After living in Slovakia for so many years, although it was apparent from the beginning, I discovered the power of two phrases: 'cheers' and 'no thanks, I'm driving', or alternatively 'no thanks, I'm on medication'. These phrases are intimately linked with Slovak culture, politics and relationships. One must be firm in which to use. Foreigners must be especially committed given our inferior drinking skills and negotiation abilities. The inevitable "oh, you can have just one" will challenge even the most experienced negotiator. To fully appreciate the power of these words, we must look at their strengths and negative influence.
Cheers to health and bad dance moves
Cheers is a simple word that does a lot of heavy lifting. It can mean let's party, to your health or let's forget this awful year. No celebration can begin or end without it. It has perfected dance moves and penned the greatest songs. As the ultimate ice-breaker and tension reliever, it builds alliances and fortifies friendships. How many births, planned or otherwise, can be attributed to this beautiful word? Love, camaraderie and artistic achievement, that's quite a feat for one short word.
Cheers, of course, is not without a dark side. There lies the other half of its power. All of its lovely attributes can be undone with just one cheers too many. The very passions for lovemaking fueled by cheers can derail marriages with infidelity. One too many can lead to brain-dissolving hangovers, brawls amongst friends and cringe-worthy, office party dance moves. Artistic expression can be snuffed out with the zealous overuse of cheers. Just ask Jackson Pollock, Jim Morrison, Ernest Hemingway, Amy Winehouse...
A phrase of beauty and burden
There is thankfully a remedy for the festive madness. It comes in the form of the sincere or false 'no thanks, I'm driving/on medication'. 'No thanks, I'm driving' is especially effective in the company of responsible people. With this simple phrase, one can steer clear of the pitfalls of the Slovak drinking party. While your fellow party-goers struggle with hangovers the following day, you can sleep undisturbed, free of bruises and regret. Relationships can remain untested and future babies put on hold.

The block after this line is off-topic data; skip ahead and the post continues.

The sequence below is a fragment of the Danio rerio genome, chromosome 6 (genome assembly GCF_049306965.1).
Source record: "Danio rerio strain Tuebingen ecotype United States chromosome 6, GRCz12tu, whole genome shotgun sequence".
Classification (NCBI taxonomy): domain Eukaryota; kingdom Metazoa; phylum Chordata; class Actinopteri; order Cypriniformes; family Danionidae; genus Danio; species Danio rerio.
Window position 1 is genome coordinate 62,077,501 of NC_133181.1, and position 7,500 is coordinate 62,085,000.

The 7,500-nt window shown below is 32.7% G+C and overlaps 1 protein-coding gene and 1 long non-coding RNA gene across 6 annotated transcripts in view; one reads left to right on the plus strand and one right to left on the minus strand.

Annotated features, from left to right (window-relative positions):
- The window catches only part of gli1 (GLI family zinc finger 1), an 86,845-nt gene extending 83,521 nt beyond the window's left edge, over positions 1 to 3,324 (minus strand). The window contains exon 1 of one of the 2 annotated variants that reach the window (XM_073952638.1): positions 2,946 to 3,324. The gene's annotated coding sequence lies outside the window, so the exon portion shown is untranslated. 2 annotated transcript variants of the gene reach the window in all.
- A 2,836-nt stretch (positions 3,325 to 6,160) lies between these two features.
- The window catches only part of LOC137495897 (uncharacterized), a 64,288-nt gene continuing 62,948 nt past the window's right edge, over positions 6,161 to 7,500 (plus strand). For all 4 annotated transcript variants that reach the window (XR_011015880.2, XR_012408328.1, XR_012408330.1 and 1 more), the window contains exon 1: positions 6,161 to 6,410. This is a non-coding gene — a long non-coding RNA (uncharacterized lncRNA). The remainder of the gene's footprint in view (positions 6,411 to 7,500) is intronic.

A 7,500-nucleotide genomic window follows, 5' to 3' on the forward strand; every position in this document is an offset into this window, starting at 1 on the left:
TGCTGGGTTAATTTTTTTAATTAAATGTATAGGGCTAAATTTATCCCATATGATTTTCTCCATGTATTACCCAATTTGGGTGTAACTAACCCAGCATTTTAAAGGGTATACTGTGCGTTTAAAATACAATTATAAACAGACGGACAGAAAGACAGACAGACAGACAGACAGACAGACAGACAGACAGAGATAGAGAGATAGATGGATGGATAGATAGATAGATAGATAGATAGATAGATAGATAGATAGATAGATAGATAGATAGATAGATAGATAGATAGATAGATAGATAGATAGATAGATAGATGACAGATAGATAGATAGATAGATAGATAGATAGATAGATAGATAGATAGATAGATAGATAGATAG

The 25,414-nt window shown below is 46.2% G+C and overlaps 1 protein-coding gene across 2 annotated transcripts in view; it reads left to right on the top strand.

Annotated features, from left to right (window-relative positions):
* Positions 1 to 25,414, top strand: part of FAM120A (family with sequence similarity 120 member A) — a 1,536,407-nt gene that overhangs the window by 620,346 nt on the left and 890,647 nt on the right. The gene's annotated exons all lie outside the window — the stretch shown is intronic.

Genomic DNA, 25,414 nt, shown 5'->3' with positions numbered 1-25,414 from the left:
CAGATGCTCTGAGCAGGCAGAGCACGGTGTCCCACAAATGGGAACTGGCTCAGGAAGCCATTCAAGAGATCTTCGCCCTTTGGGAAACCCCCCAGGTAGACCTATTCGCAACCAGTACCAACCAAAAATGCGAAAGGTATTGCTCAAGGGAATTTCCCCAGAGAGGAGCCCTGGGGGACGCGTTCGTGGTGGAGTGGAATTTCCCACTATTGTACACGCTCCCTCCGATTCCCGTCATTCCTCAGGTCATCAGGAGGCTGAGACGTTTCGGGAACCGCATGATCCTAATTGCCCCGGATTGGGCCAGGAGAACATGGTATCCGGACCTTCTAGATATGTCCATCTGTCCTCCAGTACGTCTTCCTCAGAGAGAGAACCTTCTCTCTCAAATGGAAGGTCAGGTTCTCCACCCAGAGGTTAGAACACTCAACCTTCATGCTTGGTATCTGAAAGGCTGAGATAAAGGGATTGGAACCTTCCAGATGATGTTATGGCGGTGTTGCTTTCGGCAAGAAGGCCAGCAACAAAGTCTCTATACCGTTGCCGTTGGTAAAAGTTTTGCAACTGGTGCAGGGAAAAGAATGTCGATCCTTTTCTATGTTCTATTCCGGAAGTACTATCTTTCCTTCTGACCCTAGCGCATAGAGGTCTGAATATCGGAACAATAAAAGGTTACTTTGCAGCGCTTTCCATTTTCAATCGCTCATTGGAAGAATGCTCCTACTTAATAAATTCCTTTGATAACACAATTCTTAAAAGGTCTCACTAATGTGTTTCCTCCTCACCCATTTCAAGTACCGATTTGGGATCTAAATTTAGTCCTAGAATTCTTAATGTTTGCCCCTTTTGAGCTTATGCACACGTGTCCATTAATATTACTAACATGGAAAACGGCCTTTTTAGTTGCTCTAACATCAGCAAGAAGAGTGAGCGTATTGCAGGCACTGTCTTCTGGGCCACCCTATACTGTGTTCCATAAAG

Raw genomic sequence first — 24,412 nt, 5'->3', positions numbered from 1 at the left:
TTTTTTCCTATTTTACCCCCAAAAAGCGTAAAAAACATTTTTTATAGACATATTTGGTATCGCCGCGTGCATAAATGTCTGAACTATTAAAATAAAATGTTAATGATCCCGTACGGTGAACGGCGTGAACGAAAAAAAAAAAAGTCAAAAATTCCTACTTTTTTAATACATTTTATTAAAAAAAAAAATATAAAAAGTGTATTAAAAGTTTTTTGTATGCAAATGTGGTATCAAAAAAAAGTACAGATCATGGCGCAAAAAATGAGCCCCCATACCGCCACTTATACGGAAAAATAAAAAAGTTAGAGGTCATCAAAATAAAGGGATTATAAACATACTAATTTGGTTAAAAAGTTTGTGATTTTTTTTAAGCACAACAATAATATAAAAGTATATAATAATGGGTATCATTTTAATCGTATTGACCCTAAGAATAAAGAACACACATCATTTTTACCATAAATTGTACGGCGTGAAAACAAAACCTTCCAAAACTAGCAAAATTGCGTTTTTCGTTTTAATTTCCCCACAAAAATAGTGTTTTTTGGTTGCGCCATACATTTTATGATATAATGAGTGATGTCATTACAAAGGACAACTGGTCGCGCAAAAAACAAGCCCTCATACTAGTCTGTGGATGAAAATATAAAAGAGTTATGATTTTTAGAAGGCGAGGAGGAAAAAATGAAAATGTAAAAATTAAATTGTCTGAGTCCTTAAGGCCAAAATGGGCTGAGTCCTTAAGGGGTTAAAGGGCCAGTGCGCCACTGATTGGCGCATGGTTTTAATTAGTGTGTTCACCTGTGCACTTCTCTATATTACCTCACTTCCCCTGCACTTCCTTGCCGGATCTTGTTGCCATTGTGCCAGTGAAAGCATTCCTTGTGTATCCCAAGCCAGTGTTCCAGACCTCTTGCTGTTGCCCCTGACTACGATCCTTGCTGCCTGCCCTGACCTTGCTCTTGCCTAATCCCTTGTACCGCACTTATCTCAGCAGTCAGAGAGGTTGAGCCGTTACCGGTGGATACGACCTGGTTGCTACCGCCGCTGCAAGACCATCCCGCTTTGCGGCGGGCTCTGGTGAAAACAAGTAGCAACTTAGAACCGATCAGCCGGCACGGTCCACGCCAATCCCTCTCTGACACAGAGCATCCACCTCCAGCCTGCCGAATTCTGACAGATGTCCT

As with cheers, this phrase has consequences. There is no better way to arouse suspicion in a Slovak's heart than by refusing a generously offered, homemade delight. Then one must rely on the force of charm alone to penetrate their stubborn armour. Refusing also comes with responsibility. Automatically one becomes the designated driver and moderator of arguments. Conversations, that in drunken states seemed lively and interesting, reveal themselves to be slurred nonsense.
I hope now it is clear how important these words are. Personally, I have made mistakes with them, fortunately without great consequence. So, if I may, I would like to offer some advice to any new foreigner. Use these words with care and commit to your decision. If you do choose cheers and you can't hold your liquor, just sip your drink slowly and lie about how many you have had. It gets easier as the night goes on.
The power of three
If you decide to refuse, be firm. Remember, offers come in three's, kindly reject each one. You can even say that you are driving and on medication. Never accept even one drink. You will appear weak and then it becomes a game of getting you as drunk as possible. Slovaks pride themselves on their drinking abilities and are eager to test any newcomer. This is all in good fun, however.
The pandemic has diminished these words somewhat and social drinking is mostly prohibited. This, thankfully, is not permanent. Our collective desire for human interaction has only increased and soon these words will once again find their place in the mouths of those we love.